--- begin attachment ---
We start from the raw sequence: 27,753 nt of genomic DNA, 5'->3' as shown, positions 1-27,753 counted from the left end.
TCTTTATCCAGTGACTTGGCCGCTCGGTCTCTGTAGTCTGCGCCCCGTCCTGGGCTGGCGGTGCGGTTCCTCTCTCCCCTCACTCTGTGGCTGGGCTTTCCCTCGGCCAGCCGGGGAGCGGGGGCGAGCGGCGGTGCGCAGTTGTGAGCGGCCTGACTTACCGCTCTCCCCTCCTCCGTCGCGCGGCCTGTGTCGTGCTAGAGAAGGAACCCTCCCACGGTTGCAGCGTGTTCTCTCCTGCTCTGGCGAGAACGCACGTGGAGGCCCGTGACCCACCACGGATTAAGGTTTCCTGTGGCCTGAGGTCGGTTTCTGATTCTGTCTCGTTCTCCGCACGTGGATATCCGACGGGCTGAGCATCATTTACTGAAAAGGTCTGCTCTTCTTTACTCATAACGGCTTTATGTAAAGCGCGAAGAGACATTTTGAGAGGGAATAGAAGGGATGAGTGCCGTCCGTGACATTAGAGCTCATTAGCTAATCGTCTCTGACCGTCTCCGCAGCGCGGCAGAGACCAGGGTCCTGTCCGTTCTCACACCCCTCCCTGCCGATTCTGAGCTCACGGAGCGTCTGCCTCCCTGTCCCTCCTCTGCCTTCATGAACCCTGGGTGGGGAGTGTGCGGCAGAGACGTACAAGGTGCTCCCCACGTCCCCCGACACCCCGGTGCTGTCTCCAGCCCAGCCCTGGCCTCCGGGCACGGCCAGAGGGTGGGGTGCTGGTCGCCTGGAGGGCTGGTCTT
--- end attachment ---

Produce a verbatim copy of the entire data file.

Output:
We start from the raw sequence: 27,753 nt of genomic DNA, 5'->3' as shown, positions 1-27,753 counted from the left end.
TCTTTATCCAGTGACTTGGCCGCTCGGTCTCTGTAGTCTGCGCCCCGTCCTGGGCTGGCGGTGCGGTTCCTCTCTCCCCTCACTCTGTGGCTGGGCTTTCCCTCGGCCAGCCGGGGAGCGGGGGCGAGCGGCGGTGCGCAGTTGTGAGCGGCCTGACTTACCGCTCTCCCCTCCTCCGTCGCGCGGCCTGTGTCGTGCTAGAGAAGGAACCCTCCCACGGTTGCAGCGTGTTCTCTCCTGCTCTGGCGAGAACGCACGTGGAGGCCCGTGACCCACCACGGATTAAGGTTTCCTGTGGCCTGAGGTCGGTTTCTGATTCTGTCTCGTTCTCCGCACGTGGATATCCGACGGGCTGAGCATCATTTACTGAAAAGGTCTGCTCTTCTTTACTCATAACGGCTTTATGTAAAGCGCGAAGAGACATTTTGAGAGGGAATAGAAGGGATGAGTGCCGTCCGTGACATTAGAGCTCATTAGCTAATCGTCTCTGACCGTCTCCGCAGCGCGGCAGAGACCAGGGTCCTGTCCGTTCTCACACCCCTCCCTGCCGATTCTGAGCTCACGGAGCGTCTGCCTCCCTGTCCCTCCTCTGCCTTCATGAACCCTGGGTGGGGAGTGTGCGGCAGAGACGTACAAGGTGCTCCCCACGTCCCCCGACACCCCGGTGCTGTCTCCAGCCCAGCCCTGGCCTCCGGGCACGGCCAGAGGGTGGGGTGCTGGTCGCCTGGAGGGCTGGTCTT